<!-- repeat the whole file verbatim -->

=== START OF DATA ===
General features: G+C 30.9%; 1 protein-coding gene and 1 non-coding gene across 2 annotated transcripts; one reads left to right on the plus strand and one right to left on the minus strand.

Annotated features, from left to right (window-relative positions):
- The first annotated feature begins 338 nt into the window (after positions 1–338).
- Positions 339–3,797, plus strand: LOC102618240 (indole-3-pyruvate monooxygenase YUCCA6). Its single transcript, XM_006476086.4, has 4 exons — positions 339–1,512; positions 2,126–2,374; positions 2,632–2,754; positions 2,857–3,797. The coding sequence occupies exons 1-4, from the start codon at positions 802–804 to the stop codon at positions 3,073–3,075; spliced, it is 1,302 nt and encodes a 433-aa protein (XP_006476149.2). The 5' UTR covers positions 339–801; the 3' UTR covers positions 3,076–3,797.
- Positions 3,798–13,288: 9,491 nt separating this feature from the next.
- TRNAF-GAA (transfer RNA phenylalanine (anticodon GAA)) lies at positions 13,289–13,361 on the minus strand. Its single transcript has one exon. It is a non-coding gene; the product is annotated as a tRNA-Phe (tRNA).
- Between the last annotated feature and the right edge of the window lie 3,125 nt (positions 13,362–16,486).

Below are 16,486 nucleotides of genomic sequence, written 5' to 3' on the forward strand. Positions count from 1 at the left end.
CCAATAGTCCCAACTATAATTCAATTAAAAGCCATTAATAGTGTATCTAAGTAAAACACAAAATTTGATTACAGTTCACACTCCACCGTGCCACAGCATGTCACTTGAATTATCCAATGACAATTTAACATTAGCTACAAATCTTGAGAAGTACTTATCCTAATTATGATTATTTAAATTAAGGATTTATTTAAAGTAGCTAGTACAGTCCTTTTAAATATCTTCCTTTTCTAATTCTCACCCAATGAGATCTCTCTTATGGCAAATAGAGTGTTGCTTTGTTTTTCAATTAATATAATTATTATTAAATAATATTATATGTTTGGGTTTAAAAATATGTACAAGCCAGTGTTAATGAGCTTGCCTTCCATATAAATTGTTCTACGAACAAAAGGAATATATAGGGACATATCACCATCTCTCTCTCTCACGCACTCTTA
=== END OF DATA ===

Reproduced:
General features: G+C 30.9%; 1 protein-coding gene and 1 non-coding gene across 2 annotated transcripts; one reads left to right on the plus strand and one right to left on the minus strand.

Annotated features, from left to right (window-relative positions):
- The first annotated feature begins 338 nt into the window (after positions 1–338).
- Positions 339–3,797, plus strand: LOC102618240 (indole-3-pyruvate monooxygenase YUCCA6). Its single transcript, XM_006476086.4, has 4 exons — positions 339–1,512; positions 2,126–2,374; positions 2,632–2,754; positions 2,857–3,797. The coding sequence occupies exons 1-4, from the start codon at positions 802–804 to the stop codon at positions 3,073–3,075; spliced, it is 1,302 nt and encodes a 433-aa protein (XP_006476149.2). The 5' UTR covers positions 339–801; the 3' UTR covers positions 3,076–3,797.
- Positions 3,798–13,288: 9,491 nt separating this feature from the next.
- TRNAF-GAA (transfer RNA phenylalanine (anticodon GAA)) lies at positions 13,289–13,361 on the minus strand. Its single transcript has one exon. It is a non-coding gene; the product is annotated as a tRNA-Phe (tRNA).
- Between the last annotated feature and the right edge of the window lie 3,125 nt (positions 13,362–16,486).

Below are 16,486 nucleotides of genomic sequence, written 5' to 3' on the forward strand. Positions count from 1 at the left end.
CCAATAGTCCCAACTATAATTCAATTAAAAGCCATTAATAGTGTATCTAAGTAAAACACAAAATTTGATTACAGTTCACACTCCACCGTGCCACAGCATGTCACTTGAATTATCCAATGACAATTTAACATTAGCTACAAATCTTGAGAAGTACTTATCCTAATTATGATTATTTAAATTAAGGATTTATTTAAAGTAGCTAGTACAGTCCTTTTAAATATCTTCCTTTTCTAATTCTCACCCAATGAGATCTCTCTTATGGCAAATAGAGTGTTGCTTTGTTTTTCAATTAATATAATTATTATTAAATAATATTATATGTTTGGGTTTAAAAATATGTACAAGCCAGTGTTAATGAGCTTGCCTTCCATATAAATTGTTCTACGAACAAAAGGAATATATAGGGACATATCACCATCTCTCTCTCTCACGCACTCTTA